Spring clean your servers

Spring clean your dark data
The first signs of spring inspire a thorough clean around the home. Why not bring this seasonal practice to the office too? These days it’s not the cupboards and filing cabinets you need to clear out, but the documents gathering digital dust on your company servers and cloud services. 

Bringing dark data into the light

It sounds sinister but dark data is something we all accumulate daily. Have you ever downloaded a document on a server and saved a version locally? Do you save multiple versions of word documents? When was the last time you hung on to a spreadsheet because you thought the data might come in handy later? We all create dark data; the danger arises when we don’t manage it.

Daylight savings

Although the cost of storage is declining, this doesn’t mean the amount you store should go up. Bad habits such as these are a significant waste of resources. The International Data Corporation estimates that as much as 80 percent of consumer data that companies store is what they term “garbage”. Imagine how much could be saved on direct storage costs if this were reduced? 
More worryingly, dark data could be very costly when GDPR comes into force. If you’ve stowed away personally identifiable information and it leaks, you could be looking at a fine of up to four percent of global turnover. 

Open season on dark data 

If you embark on a big clean-up, get everyone involved. Educate your employees about what dark data is and where it could be lurking. Then get everyone to pitch in by clearing out their own folders. Once you’ve tidied up, it’s time for a deep clean; file level analysis software can help with this. Rather than simply looking the date stamp and creator, this software sifts through documents to understand the value of the content.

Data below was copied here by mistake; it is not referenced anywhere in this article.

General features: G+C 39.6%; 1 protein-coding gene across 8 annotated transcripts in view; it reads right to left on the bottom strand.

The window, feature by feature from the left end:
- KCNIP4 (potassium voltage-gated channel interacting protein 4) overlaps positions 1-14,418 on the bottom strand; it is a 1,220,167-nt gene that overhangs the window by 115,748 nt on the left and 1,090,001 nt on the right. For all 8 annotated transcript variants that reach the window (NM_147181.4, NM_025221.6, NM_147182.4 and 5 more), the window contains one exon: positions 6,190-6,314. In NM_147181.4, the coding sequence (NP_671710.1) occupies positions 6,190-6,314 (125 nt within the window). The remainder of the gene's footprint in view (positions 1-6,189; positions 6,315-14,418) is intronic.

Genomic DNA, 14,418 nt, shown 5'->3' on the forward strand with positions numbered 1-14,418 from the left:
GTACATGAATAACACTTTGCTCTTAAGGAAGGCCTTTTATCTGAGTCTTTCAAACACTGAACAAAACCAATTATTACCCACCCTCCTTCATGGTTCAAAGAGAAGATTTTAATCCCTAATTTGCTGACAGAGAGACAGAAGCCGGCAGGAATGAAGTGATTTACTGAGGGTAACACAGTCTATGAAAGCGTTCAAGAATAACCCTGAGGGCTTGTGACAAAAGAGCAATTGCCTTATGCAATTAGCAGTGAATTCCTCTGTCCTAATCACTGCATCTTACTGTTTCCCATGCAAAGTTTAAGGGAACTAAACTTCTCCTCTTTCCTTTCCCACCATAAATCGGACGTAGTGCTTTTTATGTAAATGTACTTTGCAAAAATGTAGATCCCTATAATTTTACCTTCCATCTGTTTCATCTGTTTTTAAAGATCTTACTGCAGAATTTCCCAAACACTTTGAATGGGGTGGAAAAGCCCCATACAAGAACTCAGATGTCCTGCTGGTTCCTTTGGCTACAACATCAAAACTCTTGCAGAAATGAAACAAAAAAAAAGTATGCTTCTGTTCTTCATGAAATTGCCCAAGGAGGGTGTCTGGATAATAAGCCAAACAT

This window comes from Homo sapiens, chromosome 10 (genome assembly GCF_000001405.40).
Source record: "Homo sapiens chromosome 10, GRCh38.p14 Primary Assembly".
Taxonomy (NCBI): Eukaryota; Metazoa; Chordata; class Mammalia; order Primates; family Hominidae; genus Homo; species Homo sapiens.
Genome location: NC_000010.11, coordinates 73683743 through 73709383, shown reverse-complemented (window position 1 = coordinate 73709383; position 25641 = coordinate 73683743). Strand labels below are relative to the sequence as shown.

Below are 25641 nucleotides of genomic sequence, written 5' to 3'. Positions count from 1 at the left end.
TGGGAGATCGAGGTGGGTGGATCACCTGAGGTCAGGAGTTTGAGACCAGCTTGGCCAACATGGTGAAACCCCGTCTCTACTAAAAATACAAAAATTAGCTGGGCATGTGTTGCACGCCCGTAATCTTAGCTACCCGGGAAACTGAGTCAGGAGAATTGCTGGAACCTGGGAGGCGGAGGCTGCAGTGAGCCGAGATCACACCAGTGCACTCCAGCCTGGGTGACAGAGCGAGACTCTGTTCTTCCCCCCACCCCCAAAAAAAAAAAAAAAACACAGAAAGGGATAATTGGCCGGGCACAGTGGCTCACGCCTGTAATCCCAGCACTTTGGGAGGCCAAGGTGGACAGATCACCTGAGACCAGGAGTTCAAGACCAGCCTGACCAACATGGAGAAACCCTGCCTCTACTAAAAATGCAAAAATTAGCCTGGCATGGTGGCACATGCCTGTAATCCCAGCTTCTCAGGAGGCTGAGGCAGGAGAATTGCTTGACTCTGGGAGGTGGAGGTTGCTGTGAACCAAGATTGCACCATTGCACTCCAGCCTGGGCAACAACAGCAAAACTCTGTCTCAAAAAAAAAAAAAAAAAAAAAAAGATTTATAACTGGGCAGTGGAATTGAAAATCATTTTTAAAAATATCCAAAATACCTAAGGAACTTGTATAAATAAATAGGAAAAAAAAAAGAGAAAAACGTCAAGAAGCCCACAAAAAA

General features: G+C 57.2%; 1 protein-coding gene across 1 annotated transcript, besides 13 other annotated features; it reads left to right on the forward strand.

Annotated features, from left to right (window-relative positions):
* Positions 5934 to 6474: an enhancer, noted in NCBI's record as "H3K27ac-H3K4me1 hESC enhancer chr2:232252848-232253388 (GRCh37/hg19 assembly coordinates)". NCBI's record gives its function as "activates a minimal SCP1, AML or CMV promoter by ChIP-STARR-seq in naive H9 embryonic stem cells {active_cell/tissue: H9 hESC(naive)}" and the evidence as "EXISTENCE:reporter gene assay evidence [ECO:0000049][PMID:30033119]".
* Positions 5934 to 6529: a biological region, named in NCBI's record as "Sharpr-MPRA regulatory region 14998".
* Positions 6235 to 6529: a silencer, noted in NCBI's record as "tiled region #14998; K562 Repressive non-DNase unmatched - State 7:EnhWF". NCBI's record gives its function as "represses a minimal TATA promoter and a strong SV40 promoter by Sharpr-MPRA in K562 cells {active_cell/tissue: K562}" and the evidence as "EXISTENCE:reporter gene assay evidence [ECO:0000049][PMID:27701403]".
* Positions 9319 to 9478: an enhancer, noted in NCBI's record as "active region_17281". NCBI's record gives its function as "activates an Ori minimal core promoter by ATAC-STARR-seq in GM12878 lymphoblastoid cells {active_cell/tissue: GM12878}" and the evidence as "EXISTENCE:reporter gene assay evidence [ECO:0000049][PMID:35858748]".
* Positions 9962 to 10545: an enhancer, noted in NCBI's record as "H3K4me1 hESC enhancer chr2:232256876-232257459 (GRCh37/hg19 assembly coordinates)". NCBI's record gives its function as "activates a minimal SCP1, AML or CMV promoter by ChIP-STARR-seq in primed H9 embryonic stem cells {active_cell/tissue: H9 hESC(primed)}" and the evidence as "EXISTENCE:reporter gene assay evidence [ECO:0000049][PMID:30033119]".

Summer autumn and winter

This isn’t an annual endeavour; try to be an information manager for all seasons! Every form and document used by your organization should belong to a business process with a responsible owner. That means that there’s one person in each department who controls the data created. You could even make storage part of a department’s budget, providing an incentive to stop dark data accumulating.
As well as managing departments, keep tabs on individuals. For example, when someone leaves a business, they tend to clear their desks but leave mounds of incomprehensible data behind. Do you have a policy in place for managing this data?   
Set up these systems once you’ve scrubbed the archives clean and the job will only be easier next year.

Is your business in the dark? 

Data protection laws are only getting stricter, and the fines for not following them correctly more painful. Let us know if you need a helping hand with clearing out your dark data. Our information audits can help you understand the data you’ve got and our consultants will help you set up a system to manage it for the future and avoid build-ups. Contact us today for more information. 
To learn more about dark data and its impact on businesses, read our white paper “Shining a light on dark data”.